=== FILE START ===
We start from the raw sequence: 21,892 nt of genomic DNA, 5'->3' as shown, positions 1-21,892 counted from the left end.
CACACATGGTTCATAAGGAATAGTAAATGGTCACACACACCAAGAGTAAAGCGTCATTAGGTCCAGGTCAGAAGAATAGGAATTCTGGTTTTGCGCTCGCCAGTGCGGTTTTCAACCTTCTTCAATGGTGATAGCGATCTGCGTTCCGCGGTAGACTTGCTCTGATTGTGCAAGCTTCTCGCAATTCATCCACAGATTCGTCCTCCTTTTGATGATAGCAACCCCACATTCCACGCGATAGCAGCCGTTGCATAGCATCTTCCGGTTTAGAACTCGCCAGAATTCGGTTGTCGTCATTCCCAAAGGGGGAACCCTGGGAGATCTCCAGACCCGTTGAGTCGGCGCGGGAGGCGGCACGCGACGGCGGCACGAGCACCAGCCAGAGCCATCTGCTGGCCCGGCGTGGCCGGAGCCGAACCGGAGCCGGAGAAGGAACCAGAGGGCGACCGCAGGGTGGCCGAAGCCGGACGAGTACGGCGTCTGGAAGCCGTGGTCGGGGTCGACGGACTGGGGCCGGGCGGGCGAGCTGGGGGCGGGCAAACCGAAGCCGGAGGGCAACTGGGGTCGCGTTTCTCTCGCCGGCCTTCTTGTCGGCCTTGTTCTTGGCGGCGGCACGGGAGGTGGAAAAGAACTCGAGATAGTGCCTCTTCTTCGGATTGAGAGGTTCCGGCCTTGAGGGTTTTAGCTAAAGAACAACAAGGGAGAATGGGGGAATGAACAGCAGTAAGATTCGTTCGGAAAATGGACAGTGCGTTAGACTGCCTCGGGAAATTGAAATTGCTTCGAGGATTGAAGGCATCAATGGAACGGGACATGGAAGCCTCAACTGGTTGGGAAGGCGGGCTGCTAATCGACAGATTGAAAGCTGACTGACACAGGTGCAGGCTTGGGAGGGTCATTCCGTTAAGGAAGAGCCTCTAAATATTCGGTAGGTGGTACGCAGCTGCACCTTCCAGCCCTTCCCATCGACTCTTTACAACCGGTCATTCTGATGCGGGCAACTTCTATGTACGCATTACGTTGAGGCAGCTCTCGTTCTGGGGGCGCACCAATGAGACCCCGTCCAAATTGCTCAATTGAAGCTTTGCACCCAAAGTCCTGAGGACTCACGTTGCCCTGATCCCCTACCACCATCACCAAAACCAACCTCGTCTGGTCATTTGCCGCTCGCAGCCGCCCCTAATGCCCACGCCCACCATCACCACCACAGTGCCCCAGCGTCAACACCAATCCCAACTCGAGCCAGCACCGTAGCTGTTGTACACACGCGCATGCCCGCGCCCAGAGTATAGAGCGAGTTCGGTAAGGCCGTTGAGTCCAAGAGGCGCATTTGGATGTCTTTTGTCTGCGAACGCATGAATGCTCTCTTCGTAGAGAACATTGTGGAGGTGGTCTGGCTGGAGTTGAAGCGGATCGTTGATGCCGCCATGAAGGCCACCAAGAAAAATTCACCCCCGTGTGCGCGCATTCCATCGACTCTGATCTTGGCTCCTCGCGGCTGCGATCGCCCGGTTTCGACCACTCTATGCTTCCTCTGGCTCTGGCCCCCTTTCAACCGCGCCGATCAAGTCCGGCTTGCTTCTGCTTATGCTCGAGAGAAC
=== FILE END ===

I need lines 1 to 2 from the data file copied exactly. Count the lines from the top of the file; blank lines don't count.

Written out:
We start from the raw sequence: 21,892 nt of genomic DNA, 5'->3' as shown, positions 1-21,892 counted from the left end.
CACACATGGTTCATAAGGAATAGTAAATGGTCACACACACCAAGAGTAAAGCGTCATTAGGTCCAGGTCAGAAGAATAGGAATTCTGGTTTTGCGCTCGCCAGTGCGGTTTTCAACCTTCTTCAATGGTGATAGCGATCTGCGTTCCGCGGTAGACTTGCTCTGATTGTGCAAGCTTCTCGCAATTCATCCACAGATTCGTCCTCCTTTTGATGATAGCAACCCCACATTCCACGCGATAGCAGCCGTTGCATAGCATCTTCCGGTTTAGAACTCGCCAGAATTCGGTTGTCGTCATTCCCAAAGGGGGAACCCTGGGAGATCTCCAGACCCGTTGAGTCGGCGCGGGAGGCGGCACGCGACGGCGGCACGAGCACCAGCCAGAGCCATCTGCTGGCCCGGCGTGGCCGGAGCCGAACCGGAGCCGGAGAAGGAACCAGAGGGCGACCGCAGGGTGGCCGAAGCCGGACGAGTACGGCGTCTGGAAGCCGTGGTCGGGGTCGACGGACTGGGGCCGGGCGGGCGAGCTGGGGGCGGGCAAACCGAAGCCGGAGGGCAACTGGGGTCGCGTTTCTCTCGCCGGCCTTCTTGTCGGCCTTGTTCTTGGCGGCGGCACGGGAGGTGGAAAAGAACTCGAGATAGTGCCTCTTCTTCGGATTGAGAGGTTCCGGCCTTGAGGGTTTTAGCTAAAGAACAACAAGGGAGAATGGGGGAATGAACAGCAGTAAGATTCGTTCGGAAAATGGACAGTGCGTTAGACTGCCTCGGGAAATTGAAATTGCTTCGAGGATTGAAGGCATCAATGGAACGGGACATGGAAGCCTCAACTGGTTGGGAAGGCGGGCTGCTAATCGACAGATTGAAAGCTGACTGACACAGGTGCAGGCTTGGGAGGGTCATTCCGTTAAGGAAGAGCCTCTAAATATTCGGTAGGTGGTACGCAGCTGCACCTTCCAGCCCTTCCCATCGACTCTTTACAACCGGTCATTCTGATGCGGGCAACTTCTATGTACGCATTACGTTGAGGCAGCTCTCGTTCTGGGGGCGCACCAATGAGACCCCGTCCAAATTGCTCAATTGAAGCTTTGCACCCAAAGTCCTGAGGACTCACGTTGCCCTGATCCCCTACCACCATCACCAAAACCAACCTCGTCTGGTCATTTGCCGCTCGCAGCCGCCCCTAATGCCCACGCCCACCATCACCACCACAGTGCCCCAGCGTCAACACCAATCCCAACTCGAGCCAGCACCGTAGCTGTTGTACACACGCGCATGCCCGCGCCCAGAGTATAGAGCGAGTTCGGTAAGGCCGTTGAGTCCAAGAGGCGCATTTGGATGTCTTTTGTCTGCGAACGCATGAATGCTCTCTTCGTAGAGAACATTGTGGAGGTGGTCTGGCTGGAGTTGAAGCGGATCGTTGATGCCGCCATGAAGGCCACCAAGAAAAATTCACCCCCGTGTGCGCGCATTCCATCGACTCTGATCTTGGCTCCTCGCGGCTGCGATCGCCCGGTTTCGACCACTCTATGCTTCCTCTGGCTCTGGCCCCCTTTCAACCGCGCCGATCAAGTCCGGCTTGCTTCTGCTTATGCTCGAGAGAAC